So how are so many people getting the gift of food so very wrong?
Pete said he received ‘7 kilos of basmati rice’ one year, while someone else commented that they were given ‘a joint of gammon’.
Emily wrote: “A bottle of mayonnaise Steven nicked from spoons,” so her fella didn’t even pay for her present.
A weird reoccurring theme with the men in our audience is an obsession with fish.
Kim posted that one year she received: “A goldfish called maud, I sh*t you not. Couldn’t knock the originality and it did keep me chuckling for days. Although finding it just randomly on my door step from f*ck knows who was more the mystery.”
In a matching set, Jenni said: “A fish tank! 1) never ever mentioned a desire to own fish. 2) it didn’t come with fish. 3) it was pink.”
Lindsey wrote: “Pink fluffy car seat covers… I dont even f*cking drive”
Nic commented: “it certainly wasn’t the worst valentines present I’d ever had…..but one year I got a steering wheel”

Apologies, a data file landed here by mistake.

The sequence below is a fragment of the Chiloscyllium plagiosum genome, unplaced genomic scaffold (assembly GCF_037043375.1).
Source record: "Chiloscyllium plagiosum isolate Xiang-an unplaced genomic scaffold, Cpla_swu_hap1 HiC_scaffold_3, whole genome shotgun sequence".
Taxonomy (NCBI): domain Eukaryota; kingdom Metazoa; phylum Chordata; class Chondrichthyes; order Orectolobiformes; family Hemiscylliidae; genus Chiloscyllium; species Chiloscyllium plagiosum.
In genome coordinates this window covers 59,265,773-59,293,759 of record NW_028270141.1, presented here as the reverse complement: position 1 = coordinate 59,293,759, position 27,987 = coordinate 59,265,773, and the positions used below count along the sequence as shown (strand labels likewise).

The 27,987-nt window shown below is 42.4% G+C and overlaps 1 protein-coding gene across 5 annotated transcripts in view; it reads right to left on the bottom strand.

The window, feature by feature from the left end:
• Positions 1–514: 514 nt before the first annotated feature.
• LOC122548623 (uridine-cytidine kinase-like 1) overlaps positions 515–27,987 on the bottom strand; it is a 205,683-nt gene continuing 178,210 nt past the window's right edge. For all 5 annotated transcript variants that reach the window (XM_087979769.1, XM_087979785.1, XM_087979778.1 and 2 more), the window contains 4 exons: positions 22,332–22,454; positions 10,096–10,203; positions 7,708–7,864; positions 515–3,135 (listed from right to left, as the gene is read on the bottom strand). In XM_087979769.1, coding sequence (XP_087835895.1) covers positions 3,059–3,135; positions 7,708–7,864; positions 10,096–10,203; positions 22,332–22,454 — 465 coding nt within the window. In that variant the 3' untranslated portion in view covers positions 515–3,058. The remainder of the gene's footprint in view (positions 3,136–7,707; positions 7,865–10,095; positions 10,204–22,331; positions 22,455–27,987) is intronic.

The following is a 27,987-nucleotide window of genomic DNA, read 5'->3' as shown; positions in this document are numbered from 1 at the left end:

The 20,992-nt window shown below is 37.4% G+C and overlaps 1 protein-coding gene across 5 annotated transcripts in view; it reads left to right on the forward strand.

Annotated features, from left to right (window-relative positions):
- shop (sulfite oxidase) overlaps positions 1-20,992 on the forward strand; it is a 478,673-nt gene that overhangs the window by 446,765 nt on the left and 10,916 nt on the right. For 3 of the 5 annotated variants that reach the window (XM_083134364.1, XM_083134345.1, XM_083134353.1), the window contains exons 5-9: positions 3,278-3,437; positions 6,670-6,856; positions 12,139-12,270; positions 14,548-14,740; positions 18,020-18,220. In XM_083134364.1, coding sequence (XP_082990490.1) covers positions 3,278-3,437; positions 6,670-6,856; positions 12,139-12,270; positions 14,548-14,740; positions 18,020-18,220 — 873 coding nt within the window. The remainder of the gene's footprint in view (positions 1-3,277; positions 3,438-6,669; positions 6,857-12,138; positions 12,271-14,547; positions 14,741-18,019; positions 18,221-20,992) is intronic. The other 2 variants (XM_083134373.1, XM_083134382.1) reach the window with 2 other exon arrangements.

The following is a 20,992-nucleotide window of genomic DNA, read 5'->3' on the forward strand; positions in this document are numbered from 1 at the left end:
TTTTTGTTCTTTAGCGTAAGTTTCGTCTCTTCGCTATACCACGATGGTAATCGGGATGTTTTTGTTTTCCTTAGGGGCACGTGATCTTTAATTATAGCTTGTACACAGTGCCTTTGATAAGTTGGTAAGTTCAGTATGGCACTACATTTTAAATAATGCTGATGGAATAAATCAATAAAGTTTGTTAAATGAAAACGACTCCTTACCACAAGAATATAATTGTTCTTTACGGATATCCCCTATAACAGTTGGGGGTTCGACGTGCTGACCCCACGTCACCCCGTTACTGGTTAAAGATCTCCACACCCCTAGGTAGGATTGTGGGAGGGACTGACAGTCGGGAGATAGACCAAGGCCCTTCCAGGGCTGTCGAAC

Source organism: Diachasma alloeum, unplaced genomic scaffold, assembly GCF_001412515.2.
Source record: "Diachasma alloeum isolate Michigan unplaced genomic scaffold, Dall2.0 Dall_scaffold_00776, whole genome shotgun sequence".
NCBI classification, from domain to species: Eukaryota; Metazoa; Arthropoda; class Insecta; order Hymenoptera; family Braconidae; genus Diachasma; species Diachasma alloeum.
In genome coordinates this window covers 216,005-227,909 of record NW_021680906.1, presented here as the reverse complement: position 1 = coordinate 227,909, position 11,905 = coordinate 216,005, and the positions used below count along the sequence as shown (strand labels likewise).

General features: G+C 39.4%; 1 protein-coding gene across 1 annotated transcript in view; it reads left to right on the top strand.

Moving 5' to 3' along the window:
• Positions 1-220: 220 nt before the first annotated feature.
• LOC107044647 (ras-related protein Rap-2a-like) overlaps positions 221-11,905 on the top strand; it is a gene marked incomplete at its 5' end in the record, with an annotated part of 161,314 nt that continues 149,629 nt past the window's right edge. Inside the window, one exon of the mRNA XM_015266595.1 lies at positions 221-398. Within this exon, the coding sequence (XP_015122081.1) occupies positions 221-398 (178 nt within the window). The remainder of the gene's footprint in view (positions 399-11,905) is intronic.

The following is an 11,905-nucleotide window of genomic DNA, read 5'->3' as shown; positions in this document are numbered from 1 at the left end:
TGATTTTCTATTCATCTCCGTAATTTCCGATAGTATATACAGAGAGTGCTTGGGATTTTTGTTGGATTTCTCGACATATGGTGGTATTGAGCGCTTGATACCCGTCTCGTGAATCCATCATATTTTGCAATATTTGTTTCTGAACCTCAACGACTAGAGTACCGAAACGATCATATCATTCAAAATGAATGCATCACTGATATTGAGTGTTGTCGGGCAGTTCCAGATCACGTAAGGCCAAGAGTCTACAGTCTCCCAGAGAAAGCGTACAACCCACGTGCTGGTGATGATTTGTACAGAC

And in a savage move, Jenny said: “I told my ex husband I wanted a divorce on Valentine’s Day…. It was his birthday too.”
Featured image: Unsplash
The complete guide to the restaurant and bars at Kampus, Manchester’s greenest neighbourhood and foodie hotspot
In what feels like the blink of an eye, Kampus has become one of Manchester’s most exciting hubs for restaurants and bars.
After work, at weekends, at lunchtimes and for breakfast, the various businesses who have popped up around its central garden are packed, with people travelling from all over the city centre (and beyond) to visit the canal-side neighbourhood.
What started as some abandoned university buildings and a couple of warehouses has soon shaped up into some of the city centre’s best accommodation.
And then the trees around the garden began to flourish, and with it so did the collection of food and drink operators opening at Kampus.